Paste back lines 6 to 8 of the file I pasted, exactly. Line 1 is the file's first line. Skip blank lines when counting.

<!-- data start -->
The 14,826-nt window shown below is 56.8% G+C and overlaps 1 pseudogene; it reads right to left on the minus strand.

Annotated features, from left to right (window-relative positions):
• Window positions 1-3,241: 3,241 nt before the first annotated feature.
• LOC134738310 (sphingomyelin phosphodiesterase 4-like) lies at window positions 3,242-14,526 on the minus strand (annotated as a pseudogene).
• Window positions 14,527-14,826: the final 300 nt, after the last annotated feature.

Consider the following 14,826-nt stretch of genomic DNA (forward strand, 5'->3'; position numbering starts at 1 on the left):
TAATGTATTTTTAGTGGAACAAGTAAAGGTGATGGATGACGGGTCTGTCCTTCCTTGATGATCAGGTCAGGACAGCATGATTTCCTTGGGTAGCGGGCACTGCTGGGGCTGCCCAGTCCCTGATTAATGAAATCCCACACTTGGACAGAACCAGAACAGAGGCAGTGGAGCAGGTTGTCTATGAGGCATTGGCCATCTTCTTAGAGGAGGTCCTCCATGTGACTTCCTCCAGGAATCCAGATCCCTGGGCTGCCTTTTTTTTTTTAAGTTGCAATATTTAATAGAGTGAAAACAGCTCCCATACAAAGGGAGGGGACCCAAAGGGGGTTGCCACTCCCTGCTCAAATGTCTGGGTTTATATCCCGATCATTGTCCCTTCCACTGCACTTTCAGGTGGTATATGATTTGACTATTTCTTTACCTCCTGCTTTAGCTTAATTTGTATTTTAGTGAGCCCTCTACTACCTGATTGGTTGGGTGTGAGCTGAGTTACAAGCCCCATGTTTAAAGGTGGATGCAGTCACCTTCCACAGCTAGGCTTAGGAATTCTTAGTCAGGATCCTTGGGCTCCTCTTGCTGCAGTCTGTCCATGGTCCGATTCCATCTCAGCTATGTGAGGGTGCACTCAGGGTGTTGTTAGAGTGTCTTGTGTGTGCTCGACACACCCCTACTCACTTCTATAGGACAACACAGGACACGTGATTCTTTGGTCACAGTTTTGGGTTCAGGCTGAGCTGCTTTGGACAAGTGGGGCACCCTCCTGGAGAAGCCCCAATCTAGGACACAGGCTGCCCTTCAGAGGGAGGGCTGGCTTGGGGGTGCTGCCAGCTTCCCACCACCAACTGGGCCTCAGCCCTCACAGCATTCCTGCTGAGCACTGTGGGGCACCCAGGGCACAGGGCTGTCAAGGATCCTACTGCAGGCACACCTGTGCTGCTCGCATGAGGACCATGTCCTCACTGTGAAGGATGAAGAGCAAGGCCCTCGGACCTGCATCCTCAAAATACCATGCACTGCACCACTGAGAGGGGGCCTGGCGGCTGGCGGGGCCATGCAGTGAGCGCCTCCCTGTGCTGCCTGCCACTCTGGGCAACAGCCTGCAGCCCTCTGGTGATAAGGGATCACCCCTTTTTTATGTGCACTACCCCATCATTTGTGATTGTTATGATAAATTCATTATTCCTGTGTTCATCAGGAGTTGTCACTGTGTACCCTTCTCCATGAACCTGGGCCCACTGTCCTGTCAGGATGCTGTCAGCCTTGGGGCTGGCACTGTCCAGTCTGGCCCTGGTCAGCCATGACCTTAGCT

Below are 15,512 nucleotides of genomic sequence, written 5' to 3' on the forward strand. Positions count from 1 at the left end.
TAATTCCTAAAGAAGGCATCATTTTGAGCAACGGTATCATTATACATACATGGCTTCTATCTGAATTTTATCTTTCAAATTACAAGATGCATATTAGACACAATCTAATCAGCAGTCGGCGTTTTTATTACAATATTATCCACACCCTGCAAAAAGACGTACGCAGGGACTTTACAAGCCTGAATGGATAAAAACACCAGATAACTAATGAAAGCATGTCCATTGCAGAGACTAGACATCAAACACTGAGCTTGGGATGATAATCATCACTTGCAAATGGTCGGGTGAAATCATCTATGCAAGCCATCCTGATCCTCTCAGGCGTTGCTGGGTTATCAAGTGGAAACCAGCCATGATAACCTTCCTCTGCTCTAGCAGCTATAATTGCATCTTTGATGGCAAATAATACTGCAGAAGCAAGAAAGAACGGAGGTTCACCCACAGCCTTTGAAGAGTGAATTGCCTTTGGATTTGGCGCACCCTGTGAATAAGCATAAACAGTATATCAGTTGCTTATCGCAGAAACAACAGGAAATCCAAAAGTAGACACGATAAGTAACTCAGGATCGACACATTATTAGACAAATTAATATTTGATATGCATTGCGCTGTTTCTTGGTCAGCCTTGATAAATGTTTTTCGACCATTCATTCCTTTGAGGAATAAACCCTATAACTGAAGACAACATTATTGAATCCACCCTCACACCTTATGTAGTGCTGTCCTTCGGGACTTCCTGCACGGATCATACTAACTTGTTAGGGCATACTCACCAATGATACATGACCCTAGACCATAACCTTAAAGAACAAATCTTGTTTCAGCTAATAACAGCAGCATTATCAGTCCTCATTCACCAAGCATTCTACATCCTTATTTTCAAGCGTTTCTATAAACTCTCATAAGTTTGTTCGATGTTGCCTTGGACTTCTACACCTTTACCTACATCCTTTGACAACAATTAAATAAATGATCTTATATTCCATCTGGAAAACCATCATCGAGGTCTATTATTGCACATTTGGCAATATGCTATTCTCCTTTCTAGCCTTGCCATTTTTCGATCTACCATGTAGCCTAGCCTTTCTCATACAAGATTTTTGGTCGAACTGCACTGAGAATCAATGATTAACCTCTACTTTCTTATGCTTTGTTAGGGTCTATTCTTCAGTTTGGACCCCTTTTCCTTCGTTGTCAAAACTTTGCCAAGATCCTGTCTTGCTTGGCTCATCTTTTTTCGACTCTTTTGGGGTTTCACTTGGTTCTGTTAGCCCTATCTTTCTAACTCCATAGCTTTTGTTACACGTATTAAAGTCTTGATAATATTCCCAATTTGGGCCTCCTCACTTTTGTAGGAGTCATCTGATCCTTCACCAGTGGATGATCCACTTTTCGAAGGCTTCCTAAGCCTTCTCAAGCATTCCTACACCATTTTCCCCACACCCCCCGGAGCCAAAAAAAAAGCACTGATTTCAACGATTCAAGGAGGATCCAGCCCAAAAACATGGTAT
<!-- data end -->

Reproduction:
Consider the following 14,826-nt stretch of genomic DNA (forward strand, 5'->3'; position numbering starts at 1 on the left):
TAATGTATTTTTAGTGGAACAAGTAAAGGTGATGGATGACGGGTCTGTCCTTCCTTGATGATCAGGTCAGGACAGCATGATTTCCTTGGGTAGCGGGCACTGCTGGGGCTGCCCAGTCCCTGATTAATGAAATCCCACACTTGGACAGAACCAGAACAGAGGCAGTGGAGCAGGTTGTCTATGAGGCATTGGCCATCTTCTTAGAGGAGGTCCTCCATGTGACTTCCTCCAGGAATCCAGATCCCTGGGCTGCCTTTTTTTTTTTAAGTTGCAATATTTAATAGAGTGAAAACAGCTCCCATACAAAGGGAGGGGACCCAAAGGGGGTTGCCACTCCCTGCTCAAATGTCTGGGTTTATATCCCGATCATTGTCCCTTCCACTGCACTTTCAGGTGGTATATGATTTGACTATTTCTTTACCTCCTGCTTTAGCTTAATTTGTATTTTAGTGAGCCCTCTACTACCTGATTGGTTGGGTGTGAGCTGAGTTACAAGCCCCATGTTTAAAGGTGGATGCAGTCACCTTCCACAGCTAGGCTTAGGAATTCTTAGTCAGGATCCTTGGGCTCCTCTTGCTGCAGTCTGTCCATGGTCCGATTCCATCTCAGCTATGTGAGGGTGCACTCAGGGTGTTGTTAGAGTGTCTTGTGTGTGCTCGACACACCCCTACTCACTTCTATAGGACAACACAGGACACGTGATTCTTTGGTCACAGTTTTGGGTTCAGGCTGAGCTGCTTTGGACAAGTGGGGCACCCTCCTGGAGAAGCCCCAATCTAGGACACAGGCTGCCCTTCAGAGGGAGGGCTGGCTTGGGGGTGCTGCCAGCTTCCCACCACCAACTGGGCCTCAGCCCTCACAGCATTCCTGCTGAGCACTGTGGGGCACCCAGGGCACAGGGCTGTCAAGGATCCTACTGCAGGCACACCTGTGCTGCTCGCATGAGGACCATGTCCTCACTGTGAAGGATGAAGAGCAAGGCCCTCGGACCTGCATCCTCAAAATACCATGCACTGCACCACTGAGAGGGGGCCTGGCGGCTGGCGGGGCCATGCAGTGAGCGCCTCCCTGTGCTGCCTGCCACTCTGGGCAACAGCCTGCAGCCCTCTGGTGATAAGGGATCACCCCTTTTTTATGTGCACTACCCCATCATTTGTGATTGTTATGATAAATTCATTATTCCTGTGTTCATCAGGAGTTGTCACTGTGTACCCTTCTCCATGAACCTGGGCCCACTGTCCTGTCAGGATGCTGTCAGCCTTGGGGCTGGCACTGTCCAGTCTGGCCCTGGTCAGCCATGACCTTAGCT

Below are 15,512 nucleotides of genomic sequence, written 5' to 3' on the forward strand. Positions count from 1 at the left end.